For the past year, schools have had to take outside factors into account when planning their calendars because of possible COVID-19 cases when kids are away from classes like they have been this week for Spring Break.

With those concerns in mind, Hopkins County Schools marked next week — April 12-16 — as a week of virtual learning.

“With the way Spring Break fell in the calendar and with people traveling, this would give a week of virtual instruction to help mitigate any travel implications concerning COVID-19,” said Hopkins County Schools Assistant Superintendent Marty Cline.

Next week, students will learn virtually at home on the same platforms they used when they started the school year in August, he said.

“Nothing should be different, but each school and each teacher has tailored those lessons for their students and prepared them for this upcoming week,” he said.

Cline said because it has been awhile since students learned virtually, if parents have any questions about next week, they can contact their child’s teacher or school if they need login information or other assistance.

For meals during the NTI week, Lori Harrison — communication and community engagement specialist for Hopkins County Schools — said the five-day meal packs can be picked up from 9:30 a.m. to 12:30 p.m. from any school and on any weekday. Late pickups are from 2 to 5:30 p.m. on Wednesday at Earlington, Grapevine, Hanson, Madisonville North Hopkins and West Hopkins schools.

“Students may also pick up one breakfast and lunch each day at community stops,” she said.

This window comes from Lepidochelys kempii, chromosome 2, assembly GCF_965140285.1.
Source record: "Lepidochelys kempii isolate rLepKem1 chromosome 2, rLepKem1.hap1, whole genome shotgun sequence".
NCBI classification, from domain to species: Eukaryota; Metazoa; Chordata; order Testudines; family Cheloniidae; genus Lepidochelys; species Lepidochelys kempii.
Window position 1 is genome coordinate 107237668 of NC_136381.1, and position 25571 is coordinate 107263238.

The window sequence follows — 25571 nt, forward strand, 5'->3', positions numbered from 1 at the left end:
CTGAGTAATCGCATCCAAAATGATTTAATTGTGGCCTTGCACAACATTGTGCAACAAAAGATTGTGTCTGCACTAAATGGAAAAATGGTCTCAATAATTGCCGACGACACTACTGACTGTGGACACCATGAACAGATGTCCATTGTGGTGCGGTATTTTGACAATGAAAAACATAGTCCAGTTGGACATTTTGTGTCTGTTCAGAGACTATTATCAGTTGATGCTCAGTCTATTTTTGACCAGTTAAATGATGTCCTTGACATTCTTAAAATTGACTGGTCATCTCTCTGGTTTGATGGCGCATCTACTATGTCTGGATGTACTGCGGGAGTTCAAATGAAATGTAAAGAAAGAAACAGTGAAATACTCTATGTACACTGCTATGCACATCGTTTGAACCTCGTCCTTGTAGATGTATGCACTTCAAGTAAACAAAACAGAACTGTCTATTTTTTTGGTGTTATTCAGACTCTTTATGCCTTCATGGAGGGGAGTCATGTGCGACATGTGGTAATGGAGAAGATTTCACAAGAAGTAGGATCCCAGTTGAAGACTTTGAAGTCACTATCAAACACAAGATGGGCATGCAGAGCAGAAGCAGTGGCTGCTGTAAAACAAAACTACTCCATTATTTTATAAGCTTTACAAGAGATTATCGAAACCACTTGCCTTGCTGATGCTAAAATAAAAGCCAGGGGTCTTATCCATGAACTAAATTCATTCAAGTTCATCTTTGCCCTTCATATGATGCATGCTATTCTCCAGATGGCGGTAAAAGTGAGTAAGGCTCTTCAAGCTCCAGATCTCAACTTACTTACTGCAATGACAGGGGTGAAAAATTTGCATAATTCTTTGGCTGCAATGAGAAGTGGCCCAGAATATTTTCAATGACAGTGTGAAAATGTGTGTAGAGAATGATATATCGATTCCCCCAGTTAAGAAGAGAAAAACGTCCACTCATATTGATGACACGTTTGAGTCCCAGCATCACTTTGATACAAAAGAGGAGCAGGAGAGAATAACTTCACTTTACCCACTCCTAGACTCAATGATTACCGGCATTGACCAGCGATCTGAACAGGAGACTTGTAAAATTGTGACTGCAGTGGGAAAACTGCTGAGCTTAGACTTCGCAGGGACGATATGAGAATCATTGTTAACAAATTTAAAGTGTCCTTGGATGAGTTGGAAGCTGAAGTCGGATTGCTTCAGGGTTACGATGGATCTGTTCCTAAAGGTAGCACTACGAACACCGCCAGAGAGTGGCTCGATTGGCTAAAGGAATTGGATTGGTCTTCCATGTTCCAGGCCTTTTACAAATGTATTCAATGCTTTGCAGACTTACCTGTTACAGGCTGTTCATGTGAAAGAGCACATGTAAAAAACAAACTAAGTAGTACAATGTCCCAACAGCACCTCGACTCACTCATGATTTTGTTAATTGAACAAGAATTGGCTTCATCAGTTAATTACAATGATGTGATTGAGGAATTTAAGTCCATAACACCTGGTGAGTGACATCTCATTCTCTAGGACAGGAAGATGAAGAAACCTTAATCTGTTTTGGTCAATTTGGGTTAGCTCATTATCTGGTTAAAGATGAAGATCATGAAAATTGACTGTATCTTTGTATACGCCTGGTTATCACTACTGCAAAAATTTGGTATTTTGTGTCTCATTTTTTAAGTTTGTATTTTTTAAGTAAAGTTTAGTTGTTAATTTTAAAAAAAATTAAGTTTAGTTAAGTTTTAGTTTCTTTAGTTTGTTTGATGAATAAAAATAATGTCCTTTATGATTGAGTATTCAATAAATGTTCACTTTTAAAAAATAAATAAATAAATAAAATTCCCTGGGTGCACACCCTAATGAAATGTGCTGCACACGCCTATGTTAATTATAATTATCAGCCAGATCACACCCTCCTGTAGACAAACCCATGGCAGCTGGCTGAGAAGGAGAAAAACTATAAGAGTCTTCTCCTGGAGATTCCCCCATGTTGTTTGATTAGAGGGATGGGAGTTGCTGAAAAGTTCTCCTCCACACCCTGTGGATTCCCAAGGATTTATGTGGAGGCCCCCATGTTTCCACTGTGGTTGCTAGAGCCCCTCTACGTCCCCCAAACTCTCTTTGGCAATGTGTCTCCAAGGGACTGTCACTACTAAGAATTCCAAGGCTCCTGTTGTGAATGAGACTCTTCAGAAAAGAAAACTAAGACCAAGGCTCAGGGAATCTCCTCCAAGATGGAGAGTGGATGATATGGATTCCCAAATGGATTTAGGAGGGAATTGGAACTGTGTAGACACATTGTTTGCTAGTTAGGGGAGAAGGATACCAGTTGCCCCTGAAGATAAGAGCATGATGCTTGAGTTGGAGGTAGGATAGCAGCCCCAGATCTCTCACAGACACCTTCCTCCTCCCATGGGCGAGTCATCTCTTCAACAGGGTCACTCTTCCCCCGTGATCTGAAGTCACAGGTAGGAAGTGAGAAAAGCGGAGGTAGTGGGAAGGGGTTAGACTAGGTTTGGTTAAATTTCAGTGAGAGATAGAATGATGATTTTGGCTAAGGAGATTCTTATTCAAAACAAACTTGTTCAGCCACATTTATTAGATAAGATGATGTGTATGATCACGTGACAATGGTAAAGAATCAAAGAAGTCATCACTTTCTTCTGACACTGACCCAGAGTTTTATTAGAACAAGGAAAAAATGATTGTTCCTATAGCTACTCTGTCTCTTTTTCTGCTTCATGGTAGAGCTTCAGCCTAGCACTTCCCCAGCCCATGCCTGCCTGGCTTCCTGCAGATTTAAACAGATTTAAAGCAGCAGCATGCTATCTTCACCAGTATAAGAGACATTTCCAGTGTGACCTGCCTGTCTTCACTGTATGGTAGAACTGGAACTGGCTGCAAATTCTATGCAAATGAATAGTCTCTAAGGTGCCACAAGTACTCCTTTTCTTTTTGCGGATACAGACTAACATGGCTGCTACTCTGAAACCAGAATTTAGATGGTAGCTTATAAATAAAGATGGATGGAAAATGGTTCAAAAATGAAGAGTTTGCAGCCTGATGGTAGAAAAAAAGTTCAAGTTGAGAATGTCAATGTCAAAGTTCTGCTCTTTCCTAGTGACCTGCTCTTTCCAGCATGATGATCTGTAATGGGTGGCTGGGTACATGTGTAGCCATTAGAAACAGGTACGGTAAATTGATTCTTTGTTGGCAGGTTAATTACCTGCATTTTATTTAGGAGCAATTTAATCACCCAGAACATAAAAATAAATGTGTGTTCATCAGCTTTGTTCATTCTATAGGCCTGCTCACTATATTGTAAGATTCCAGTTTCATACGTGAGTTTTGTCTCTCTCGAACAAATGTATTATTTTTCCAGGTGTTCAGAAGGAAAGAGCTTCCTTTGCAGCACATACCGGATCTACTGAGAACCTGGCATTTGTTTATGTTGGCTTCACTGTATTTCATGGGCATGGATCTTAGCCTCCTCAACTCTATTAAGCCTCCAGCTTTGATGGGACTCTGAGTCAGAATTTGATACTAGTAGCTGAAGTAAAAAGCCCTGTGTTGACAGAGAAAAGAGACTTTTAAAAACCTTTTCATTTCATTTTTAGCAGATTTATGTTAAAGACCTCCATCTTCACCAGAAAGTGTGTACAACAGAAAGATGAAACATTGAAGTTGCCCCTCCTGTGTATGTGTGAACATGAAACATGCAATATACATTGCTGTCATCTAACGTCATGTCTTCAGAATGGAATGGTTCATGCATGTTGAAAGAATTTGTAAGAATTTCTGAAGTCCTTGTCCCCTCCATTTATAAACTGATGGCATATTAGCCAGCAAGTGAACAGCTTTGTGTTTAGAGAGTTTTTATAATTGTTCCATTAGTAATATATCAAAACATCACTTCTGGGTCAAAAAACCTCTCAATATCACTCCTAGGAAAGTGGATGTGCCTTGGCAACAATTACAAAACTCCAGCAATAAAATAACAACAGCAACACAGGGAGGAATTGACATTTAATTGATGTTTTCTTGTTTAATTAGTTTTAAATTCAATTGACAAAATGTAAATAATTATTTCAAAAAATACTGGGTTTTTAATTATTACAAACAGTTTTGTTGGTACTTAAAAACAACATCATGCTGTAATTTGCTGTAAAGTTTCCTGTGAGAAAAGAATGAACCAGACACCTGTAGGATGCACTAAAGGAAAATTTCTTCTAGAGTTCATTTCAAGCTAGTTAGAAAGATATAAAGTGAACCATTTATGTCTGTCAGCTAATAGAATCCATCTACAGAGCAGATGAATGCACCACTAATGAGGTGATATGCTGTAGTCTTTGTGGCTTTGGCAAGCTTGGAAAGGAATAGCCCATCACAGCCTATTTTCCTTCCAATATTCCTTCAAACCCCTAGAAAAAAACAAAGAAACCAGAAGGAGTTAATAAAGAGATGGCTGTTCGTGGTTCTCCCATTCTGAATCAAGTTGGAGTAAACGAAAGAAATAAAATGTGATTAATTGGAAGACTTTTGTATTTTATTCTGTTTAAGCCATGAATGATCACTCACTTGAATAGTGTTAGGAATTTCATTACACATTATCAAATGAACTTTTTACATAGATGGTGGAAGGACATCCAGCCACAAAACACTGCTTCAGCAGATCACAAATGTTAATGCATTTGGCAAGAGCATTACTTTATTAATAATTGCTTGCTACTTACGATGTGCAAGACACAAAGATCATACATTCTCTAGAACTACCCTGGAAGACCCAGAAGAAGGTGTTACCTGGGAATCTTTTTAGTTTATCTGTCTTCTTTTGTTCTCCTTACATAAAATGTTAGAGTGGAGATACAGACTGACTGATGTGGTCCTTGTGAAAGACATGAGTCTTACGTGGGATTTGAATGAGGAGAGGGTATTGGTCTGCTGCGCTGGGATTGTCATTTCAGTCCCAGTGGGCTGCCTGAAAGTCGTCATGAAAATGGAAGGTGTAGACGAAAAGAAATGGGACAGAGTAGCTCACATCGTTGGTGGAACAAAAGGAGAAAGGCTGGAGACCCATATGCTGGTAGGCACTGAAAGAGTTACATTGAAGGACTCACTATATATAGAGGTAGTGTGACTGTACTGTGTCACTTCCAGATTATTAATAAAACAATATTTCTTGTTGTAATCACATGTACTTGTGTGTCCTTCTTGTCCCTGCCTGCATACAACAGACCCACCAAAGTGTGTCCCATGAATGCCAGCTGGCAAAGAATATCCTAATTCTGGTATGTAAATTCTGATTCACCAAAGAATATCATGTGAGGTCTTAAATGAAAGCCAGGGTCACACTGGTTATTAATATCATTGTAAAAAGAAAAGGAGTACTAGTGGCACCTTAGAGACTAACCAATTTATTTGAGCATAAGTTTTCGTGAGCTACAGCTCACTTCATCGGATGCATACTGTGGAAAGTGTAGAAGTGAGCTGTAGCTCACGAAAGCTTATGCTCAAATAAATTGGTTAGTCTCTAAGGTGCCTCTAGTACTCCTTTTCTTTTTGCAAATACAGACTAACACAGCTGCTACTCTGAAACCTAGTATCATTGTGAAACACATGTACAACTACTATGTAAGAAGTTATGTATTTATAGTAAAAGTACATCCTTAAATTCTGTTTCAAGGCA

Community stop locations are on the school district’s website, Look under the departments’ tab and click on food service.

At Dawson Springs Schools, Superintendent Leonard Whalen said they did not plan to have any NTI days after Spring Break and students would return to school as normal on Monday.

“We have strict protocols and procedures that we have had since we resumed in-person learning, and we are going to continue those,” said Whalen.

With the pandemic still causing issues across the country, Whalen hopes parents made good decisions this week during Spring Break and worked on staying safe from COVID-19.

“Only time will tell on that,” he said.

Whalen said he will always be concerned for the students’ and staff’s safety, but short of shutting down the school, they just have to continue with their safety procedures.

“It is hard to say what will come after Spring Break, we will just have to take it as it comes and do the best we can,” he said.

Monday also marks the day extracurricular activities will resume in Dawson Springs after the school postponed extracurricular activities on March 23 to help mitigate COVID-19 numbers.

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